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Topic

Should Stack Exchange sites utilize third-party scripts or libraries to augment the user experience on the SE sites in such a way that they provide additional information without the need for clicking through to other sites? Should design restrictions be imposed on how such third-party information is displayed if it is deemed allowed?

Background

There is a discussion/feature-request over on Gaming about integrating a specific JavaScript utility from a specific third-party site (Wowhead) to allow mouse-over tooltips on links to that site to facilitate a quick reference for information related to an item or spell in a game (World of Warcraft). That discussion is covering the merit of that specific case, but I think it touches on a larger issue that should be addressed: whether or not Stack Exchange sites want to get in the habit of allowing third-party libraries and under what conditions they should allow such libraries.

I believe that a decision would need to be made on this overall policy before Gaming gets too much further on the merits of the specific case being addressed there. If the overall SE policy is "we don't want to do that", then further discussion on Gaming would not be worthwhile. If the overall SE policy is "sure, if you can justify it" or "sure, if you can justify it and make it look pretty", then the discussion will need to address those points as necessary.

Possible Outcomes

  • Do not allow third-party scripts regardless of utility. If users want to use them, instruct them to include them as part of browser-side technology such as Greasemonkey.
  • Allow them as they are deemed to improve the user experience.
  • Allow them as they are deemed to improve the user experience, but enforce style requirements that must be met before the script is incorporated into the site.

Caveats

  • Hosting: Including code hosted on another site means that SE site is dependent on the code of that other site. Hosting that code locally instead means the SE site doesn't have the most up-to-date version of the code.
  • Performance: Additional code can slow down page loads.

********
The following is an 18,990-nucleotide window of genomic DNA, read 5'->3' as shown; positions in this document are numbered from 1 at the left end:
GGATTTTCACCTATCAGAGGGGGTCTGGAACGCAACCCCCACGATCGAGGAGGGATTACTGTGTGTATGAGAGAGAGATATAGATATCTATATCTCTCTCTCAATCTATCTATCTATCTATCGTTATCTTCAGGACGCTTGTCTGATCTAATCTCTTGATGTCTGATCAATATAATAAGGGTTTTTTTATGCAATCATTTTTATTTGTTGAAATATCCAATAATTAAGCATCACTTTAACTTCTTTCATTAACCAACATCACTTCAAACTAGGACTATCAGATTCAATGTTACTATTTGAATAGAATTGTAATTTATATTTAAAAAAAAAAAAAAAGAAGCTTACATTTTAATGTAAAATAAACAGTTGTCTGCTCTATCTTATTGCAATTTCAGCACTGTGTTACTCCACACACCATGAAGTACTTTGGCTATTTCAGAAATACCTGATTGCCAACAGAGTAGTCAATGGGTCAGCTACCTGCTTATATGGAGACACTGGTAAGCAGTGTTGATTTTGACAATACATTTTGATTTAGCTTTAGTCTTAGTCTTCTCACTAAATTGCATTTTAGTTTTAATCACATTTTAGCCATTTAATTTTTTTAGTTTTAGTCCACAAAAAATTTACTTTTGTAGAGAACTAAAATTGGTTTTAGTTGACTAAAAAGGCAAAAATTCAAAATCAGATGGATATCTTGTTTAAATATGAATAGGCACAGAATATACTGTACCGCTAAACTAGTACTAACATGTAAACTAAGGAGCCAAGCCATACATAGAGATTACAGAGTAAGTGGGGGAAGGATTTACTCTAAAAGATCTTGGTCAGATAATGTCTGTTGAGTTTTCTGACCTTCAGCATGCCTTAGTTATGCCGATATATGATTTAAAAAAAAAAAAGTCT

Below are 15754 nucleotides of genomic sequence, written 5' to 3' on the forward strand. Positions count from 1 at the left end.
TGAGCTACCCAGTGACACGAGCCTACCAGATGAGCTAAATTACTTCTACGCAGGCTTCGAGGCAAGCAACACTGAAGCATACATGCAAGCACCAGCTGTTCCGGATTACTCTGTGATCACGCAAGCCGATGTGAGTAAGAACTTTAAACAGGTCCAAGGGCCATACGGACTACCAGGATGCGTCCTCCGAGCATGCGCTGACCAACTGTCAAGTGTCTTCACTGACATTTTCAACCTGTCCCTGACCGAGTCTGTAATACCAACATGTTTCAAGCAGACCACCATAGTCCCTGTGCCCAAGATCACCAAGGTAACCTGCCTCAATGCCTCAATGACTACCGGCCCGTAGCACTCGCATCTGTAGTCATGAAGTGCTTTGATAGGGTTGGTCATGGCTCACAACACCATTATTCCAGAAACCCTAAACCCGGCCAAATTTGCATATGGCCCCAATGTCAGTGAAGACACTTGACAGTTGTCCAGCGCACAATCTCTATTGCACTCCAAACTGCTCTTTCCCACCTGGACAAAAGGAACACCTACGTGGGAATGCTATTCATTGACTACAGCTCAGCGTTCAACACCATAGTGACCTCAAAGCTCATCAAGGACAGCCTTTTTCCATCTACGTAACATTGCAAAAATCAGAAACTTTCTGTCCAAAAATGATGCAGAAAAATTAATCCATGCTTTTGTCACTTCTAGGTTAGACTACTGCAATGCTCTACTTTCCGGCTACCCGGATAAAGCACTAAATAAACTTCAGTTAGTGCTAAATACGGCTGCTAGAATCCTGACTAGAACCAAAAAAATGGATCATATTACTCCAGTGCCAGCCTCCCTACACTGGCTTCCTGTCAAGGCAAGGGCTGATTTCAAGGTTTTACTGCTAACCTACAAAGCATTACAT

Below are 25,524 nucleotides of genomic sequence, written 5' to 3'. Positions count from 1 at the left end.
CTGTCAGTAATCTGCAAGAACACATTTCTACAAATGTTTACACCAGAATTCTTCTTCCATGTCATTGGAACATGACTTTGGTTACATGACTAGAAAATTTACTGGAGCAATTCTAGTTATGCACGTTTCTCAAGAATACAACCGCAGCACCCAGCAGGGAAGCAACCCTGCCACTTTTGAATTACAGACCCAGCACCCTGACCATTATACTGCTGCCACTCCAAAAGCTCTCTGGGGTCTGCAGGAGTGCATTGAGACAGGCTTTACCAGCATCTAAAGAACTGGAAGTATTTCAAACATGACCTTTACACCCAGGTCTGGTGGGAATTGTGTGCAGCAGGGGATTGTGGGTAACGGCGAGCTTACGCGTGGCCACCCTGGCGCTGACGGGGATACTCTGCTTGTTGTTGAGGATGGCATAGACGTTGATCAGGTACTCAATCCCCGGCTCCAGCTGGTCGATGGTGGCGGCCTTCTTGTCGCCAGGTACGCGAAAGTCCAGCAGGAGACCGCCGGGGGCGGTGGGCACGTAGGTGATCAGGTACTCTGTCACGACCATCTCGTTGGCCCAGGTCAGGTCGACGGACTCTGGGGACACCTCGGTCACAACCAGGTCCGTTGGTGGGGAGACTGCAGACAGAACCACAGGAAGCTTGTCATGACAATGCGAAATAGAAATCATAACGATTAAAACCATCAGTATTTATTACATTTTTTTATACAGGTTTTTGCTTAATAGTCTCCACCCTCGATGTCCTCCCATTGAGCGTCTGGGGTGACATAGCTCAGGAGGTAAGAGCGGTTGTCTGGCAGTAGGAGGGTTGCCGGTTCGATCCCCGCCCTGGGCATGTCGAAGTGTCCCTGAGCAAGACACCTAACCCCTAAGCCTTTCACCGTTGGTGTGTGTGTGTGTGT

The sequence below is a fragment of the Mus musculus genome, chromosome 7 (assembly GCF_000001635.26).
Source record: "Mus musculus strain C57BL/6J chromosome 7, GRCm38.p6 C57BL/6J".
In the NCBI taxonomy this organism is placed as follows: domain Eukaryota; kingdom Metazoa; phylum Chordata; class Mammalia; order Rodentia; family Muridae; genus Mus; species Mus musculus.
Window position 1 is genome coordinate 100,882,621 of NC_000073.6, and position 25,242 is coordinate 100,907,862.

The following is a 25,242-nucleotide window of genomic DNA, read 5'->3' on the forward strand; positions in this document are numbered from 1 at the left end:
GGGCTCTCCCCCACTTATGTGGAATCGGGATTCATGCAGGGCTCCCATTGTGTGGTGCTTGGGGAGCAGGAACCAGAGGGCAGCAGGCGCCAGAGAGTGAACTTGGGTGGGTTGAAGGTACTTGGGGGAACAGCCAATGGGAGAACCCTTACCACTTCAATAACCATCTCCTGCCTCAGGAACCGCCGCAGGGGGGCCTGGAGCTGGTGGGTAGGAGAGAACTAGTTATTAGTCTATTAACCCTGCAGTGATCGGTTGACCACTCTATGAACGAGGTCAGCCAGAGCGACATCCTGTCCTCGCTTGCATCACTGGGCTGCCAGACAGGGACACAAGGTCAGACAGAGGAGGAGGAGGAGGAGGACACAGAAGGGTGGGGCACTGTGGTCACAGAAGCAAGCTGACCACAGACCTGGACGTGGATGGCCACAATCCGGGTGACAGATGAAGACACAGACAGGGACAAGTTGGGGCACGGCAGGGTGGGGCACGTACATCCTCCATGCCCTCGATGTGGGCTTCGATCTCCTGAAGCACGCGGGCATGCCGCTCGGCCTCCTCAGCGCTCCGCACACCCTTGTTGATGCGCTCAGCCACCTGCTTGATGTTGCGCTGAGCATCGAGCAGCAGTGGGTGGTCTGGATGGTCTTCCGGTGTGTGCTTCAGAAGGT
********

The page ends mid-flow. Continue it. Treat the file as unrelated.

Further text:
• Aesthetics: If a style is not enforced, it can lead to clashing creative assets. If a style is enforced, the cost of development needs to be incurred on either the third-party site, the SE staff, or a volunteer.
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I'm imagining an app store style approval process. Of course, Stack Overflow Inc. gets 30% of everything. –  balpha Mar 7 '11 at 21:17

1 Answer 1

I was hoping to hear some opinions before I clouded the thought stream with my own opinion, but it's been a few days. :)

I'll address each point separately.

Inclusion

The goal of SE sites, at least from the user's perspective, is to relay information that helps them answer questions. Scripts such as tooltip scripts make it easier to collect such information in the answer without having to click away from the SE site. From a user's perspective, this answers their questions more elegantly.

Hosting

I think the SE site would need to host the script so as not incur usability issues when the third-party site is unavailable. In addition, I think some regular (perhaps automated) check for updates to the script would be a good idea so new features can be discovered and incorporated.

Performance

In the case of the Gaming example, the script is only needed for certain tags on the site. Including or activating it on just those pages mean that people who never visit questions for that tag will never incur the penalty of the performance hit. Alternatively, if the script is deemed to be lightweight, it could be included on all pages. In either case, the scripts should cache intelligently.

Aesthetics

I keep going back and forth on this item. On one hand, users who ask for such augmentation to the site are probably reliant on the design aesthetics of the particular item being included for the purposes of scanning for the information they desire. In addition, including it as-is would be easier and quicker.

On the other hand, including something with a design that clashes will make the site less attractive. Forcing everything to match the site design (for example, making outside tooltips match the tag tooltip style) would fix that problem but could possibly make the information harder to parse for people used to specific style elements. Plus, this would slow the process due to the need to restyle.

As a user, I'd probably prefer that the tooltip maintain its original style unless it can be restyled in such a way to match the site aesthetic without making it harder to parse information in it.

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